There are different types of journals. Some people use journals to record their thoughts and feelings. Other people use journals to plan things out or to track their progress on goals. Journaling prompts for mental health can help us focus more on our mental health and wellbeing.
Journaling can help us improve our lives in many different ways. For example, it can help us track our behavior, understand ourselves better, and explore our thoughts and feelings. This allows us to keep moving forward.
Still, we understand that there are times when it feels so daunting to look at a blank page that we can’t find the right words to start a journaling session.
So in this post we’ll also share journals with prompts to make it easier for you to start writing about your thoughts and behaviors. This can help you become more clear and see things in a new light.
What Do You Write In A Mental Health Journal?
Before anything else, let us first explore the different topics you can write in a mental health journal.
These will give you an idea of what you can do regardless if you have a prompt or not.
According to Mental Health America, here’s what a mental health journal can contain:Notes and observations on the negative thoughts that might be holding you down
- Actions you can take to counter these negative thoughts
- Mood trackers and the particular triggers that have possibly influenced your emotions
- Progress trackers, especially if you’re undergoing treatment
- Symptom records along with the time, date, and trigger (if any)
- Prescription trackers and their effects (if any)
The Self Care Prescription Journal: Powerful Prompts to Manage Emotions,
Cultivate Well-Being, and Achieve Your Goals
• Anxiety Management
Writing down the thoughts that continuously worry you not only frees your mind from their burden.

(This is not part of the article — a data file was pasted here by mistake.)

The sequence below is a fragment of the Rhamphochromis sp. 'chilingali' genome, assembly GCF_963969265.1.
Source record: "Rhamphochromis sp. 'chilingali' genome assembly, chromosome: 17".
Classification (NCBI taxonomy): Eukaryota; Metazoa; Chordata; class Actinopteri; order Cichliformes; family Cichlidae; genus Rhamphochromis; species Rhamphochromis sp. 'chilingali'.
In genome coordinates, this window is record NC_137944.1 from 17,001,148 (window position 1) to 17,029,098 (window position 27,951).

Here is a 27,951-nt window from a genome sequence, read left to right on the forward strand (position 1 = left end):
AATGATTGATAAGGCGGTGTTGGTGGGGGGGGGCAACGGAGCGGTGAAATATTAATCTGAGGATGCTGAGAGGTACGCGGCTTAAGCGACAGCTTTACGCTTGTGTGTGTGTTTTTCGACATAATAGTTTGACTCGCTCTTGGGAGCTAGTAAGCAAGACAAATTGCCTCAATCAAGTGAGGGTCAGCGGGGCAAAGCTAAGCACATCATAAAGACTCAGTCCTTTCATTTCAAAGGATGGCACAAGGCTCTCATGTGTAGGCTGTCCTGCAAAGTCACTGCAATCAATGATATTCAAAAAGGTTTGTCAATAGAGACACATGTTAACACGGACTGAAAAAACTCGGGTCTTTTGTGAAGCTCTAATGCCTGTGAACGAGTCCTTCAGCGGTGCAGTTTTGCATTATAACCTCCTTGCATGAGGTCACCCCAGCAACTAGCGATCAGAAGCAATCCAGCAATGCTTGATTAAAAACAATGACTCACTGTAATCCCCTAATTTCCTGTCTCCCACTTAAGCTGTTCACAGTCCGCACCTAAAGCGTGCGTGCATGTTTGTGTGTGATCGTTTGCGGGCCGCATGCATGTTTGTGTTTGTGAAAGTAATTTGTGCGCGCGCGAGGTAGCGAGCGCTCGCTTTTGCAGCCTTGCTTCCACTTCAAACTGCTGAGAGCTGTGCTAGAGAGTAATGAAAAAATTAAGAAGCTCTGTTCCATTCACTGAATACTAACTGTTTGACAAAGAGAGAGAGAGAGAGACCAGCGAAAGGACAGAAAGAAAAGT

At the same time, it can help you take a step back and separate yourself from them to get a more distanced and level-headed assessment.
• Stress Reduction
The act of putting your burdens into words can already be a liberating feeling that can significantly reduce negativity and stress.
It can also help you identify any stress triggers you might not be aware of and plan how to deal with them accordingly.
As mentioned, having a journal dedicated to your mental health can help with any treatment you might be undergoing.
You can use it to keep track of symptoms, triggers, episodes, and even prescriptions. You can also use it as a reference for your next consultation.
However, it is worth noting that journaling is only a single step towards better mental health.
To make the most out of it, we recommend combining journaling with other healthy habits, like daily meditation, healthy eating, and regular exercise.
What Are Some Good Journal Prompts?
Prompts are typically posed as questions that urge you to reflect on what’s happening and inspire you to write.
For your ease of reference, we will be dividing our prompts into three categories:
- General mental health journal prompts (geared towards anxiety and mental health issues),
- Personal journal prompts (focused more on your current personal experiences), and
- Therapeutic journal prompts (which help you manage episodes and symptoms).
Getting to Good: A Guided Journal Paperback
Journal your way to positive thinking.
How can you turn a bad day into a better one? What does it take to go from feeling negative to being positive? Grab a pen, open this guided journal and find out.
Getting to Good is your road map to feeling better, happier, and more present with proven-effective therapeutic exercises and journaling prompts.
Journal Writing Prompts For Mental Health
Here are some writing prompts and ideas that you can use in your journal for mental health and wellbeing:
• Mental Health Journal Prompts
1. How are you feeling?
Close your eyes and make an inventory of all the emotions you are feeling right now.
What is the most overwhelming or powerful among them? Why do you think that is?
2. What are your most negative and positive thoughts right now? Try to reflect and write about them in detail.
3. Remember your first panic attack. Describe it in detail.
What triggered it? Do you still remember how it was like? How did you find relief from it?
4. How do you deal with your mental health issues?
Have you learned of any new ways to deal with them?
What do you think you can do to manage them if you suffer from another episode?
5. What triggers your episodes? Do you feel more anxious at home or outdoors?
Would you rather be left alone during your episodes, or do you find the presence of other people comforting?
Are your mental health issues tied to any memory or past experience? Are there people you don’t feel comfortable being with?